Further Commentary for The Temple of God
“The temple is a central feature of the Bible. It is God’s dwelling with his people that makes them the people of God, and when the temple of Jerusalem is destroyed the hope of a new temple became a central article of Jewish faith. The NT presents the church as the fulfilment of God’s promise of a new temple. This spiritualizing of the temple, which had already begun in Judaism, resulted from the death and resurrection of Jesus Christ and the gift of the Spirit. For this reason full weight should be given to the adjective when speaking of the new temple.
As a metaphor of the church the temple is significant for its theocentric emphasis. The church is the temple of God, or of God’s Spirit, and never the temple of Christ. The image thus serves ecclesiology by drawing attention to the fundamental concept of the church as the people of God. On the other hand, when the temple is viewed in architectural terms and seen as a building, Christ’s place in the church and his relation to Christians and theirs to him is made clear…No greater significance could have been attached to Christ than by giving him pride of place as the chief stone in the new temple.”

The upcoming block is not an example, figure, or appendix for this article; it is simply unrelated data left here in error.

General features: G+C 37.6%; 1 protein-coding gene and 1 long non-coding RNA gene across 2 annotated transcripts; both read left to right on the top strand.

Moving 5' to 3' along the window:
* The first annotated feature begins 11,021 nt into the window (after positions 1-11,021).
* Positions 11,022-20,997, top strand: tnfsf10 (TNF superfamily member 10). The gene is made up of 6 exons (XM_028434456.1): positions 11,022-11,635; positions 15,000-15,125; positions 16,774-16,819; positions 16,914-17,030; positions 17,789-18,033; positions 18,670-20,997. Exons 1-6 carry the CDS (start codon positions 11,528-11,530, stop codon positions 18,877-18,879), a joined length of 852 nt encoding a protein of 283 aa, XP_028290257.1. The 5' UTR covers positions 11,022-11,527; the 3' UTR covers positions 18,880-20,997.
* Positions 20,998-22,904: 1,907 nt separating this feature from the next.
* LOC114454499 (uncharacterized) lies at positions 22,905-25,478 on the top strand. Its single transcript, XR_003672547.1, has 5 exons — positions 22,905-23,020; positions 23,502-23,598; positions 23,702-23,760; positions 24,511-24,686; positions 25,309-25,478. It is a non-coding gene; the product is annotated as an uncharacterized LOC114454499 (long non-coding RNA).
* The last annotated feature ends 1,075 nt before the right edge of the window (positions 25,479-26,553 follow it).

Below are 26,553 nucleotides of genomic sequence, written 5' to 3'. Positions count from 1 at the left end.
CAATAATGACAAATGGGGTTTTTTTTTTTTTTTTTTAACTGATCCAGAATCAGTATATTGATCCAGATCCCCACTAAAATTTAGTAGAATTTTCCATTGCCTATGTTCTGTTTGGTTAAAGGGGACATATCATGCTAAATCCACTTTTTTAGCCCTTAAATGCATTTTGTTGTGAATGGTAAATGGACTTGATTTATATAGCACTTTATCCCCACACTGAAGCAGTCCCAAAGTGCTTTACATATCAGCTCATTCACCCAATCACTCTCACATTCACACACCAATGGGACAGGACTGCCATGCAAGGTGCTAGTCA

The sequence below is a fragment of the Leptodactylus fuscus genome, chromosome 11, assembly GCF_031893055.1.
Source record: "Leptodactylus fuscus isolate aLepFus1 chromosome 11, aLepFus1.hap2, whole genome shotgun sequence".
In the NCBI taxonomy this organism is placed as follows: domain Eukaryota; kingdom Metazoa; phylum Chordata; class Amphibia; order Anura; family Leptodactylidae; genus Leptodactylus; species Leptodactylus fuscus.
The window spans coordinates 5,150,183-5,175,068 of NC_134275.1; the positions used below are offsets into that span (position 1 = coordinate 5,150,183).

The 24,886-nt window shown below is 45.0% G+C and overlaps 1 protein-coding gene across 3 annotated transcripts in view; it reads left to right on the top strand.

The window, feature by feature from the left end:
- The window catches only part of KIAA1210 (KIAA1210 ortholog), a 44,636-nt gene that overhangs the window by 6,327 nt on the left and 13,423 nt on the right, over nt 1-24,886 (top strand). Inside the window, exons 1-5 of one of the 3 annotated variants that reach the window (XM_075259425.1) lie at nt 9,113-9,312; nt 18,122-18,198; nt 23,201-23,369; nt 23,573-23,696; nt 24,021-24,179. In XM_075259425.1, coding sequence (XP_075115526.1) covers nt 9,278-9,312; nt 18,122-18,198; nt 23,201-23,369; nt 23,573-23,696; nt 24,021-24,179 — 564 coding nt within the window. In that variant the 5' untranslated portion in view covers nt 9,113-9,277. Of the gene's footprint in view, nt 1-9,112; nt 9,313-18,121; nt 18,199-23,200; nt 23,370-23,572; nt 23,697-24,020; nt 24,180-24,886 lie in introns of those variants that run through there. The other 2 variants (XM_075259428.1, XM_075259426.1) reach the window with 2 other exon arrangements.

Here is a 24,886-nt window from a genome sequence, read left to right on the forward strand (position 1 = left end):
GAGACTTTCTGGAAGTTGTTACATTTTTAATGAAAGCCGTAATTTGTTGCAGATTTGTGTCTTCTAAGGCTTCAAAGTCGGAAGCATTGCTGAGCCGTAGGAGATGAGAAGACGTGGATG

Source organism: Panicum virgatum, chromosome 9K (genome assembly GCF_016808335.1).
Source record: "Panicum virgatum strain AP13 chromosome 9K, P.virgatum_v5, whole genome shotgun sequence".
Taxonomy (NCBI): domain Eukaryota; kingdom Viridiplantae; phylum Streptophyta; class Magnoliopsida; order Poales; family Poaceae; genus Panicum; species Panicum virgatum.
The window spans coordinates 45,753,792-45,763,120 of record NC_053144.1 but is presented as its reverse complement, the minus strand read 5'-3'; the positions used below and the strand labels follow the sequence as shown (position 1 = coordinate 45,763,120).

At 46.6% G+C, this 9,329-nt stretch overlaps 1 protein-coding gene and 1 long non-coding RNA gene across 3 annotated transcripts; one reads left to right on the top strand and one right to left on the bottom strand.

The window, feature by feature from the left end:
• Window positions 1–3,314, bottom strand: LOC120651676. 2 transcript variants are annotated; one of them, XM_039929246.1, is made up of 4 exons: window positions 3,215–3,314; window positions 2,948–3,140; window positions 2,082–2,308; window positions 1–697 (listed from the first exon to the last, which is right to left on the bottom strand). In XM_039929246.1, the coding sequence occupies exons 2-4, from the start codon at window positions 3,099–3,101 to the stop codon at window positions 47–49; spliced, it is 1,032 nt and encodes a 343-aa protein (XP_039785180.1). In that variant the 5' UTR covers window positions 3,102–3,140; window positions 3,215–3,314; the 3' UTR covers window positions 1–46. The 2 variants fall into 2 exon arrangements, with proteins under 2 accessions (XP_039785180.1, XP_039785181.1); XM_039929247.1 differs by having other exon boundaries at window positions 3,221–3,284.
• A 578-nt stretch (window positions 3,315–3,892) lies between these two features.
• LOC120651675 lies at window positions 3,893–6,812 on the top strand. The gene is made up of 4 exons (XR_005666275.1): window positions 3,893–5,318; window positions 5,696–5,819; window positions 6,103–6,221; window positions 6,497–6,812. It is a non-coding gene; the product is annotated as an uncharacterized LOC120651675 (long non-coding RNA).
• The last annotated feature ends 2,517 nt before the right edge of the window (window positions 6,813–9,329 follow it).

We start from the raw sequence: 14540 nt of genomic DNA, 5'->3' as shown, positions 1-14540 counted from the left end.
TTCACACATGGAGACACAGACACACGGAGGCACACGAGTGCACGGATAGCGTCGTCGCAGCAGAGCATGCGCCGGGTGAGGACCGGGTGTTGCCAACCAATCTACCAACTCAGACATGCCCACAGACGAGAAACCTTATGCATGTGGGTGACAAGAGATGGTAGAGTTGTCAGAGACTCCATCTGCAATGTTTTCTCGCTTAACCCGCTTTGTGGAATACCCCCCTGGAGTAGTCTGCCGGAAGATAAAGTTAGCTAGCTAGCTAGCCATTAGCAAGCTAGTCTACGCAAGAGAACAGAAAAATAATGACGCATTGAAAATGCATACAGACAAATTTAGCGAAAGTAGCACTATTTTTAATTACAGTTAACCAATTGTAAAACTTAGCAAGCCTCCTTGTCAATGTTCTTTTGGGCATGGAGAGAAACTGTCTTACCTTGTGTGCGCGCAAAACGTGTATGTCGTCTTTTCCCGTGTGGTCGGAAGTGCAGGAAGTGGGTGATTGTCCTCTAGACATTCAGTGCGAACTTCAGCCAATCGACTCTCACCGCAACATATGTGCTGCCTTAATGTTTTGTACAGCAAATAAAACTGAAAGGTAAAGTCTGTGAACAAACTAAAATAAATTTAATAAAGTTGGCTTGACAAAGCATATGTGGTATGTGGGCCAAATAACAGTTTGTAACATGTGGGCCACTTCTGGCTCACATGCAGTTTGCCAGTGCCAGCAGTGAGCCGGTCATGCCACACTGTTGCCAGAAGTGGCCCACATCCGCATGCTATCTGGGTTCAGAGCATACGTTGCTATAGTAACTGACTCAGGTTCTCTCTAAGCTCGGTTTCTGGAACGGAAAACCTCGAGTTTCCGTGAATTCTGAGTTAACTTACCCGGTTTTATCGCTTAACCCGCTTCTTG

–R. J. McKelvey
Excerpt from “Temple,” in New Dictionary of Biblical Theology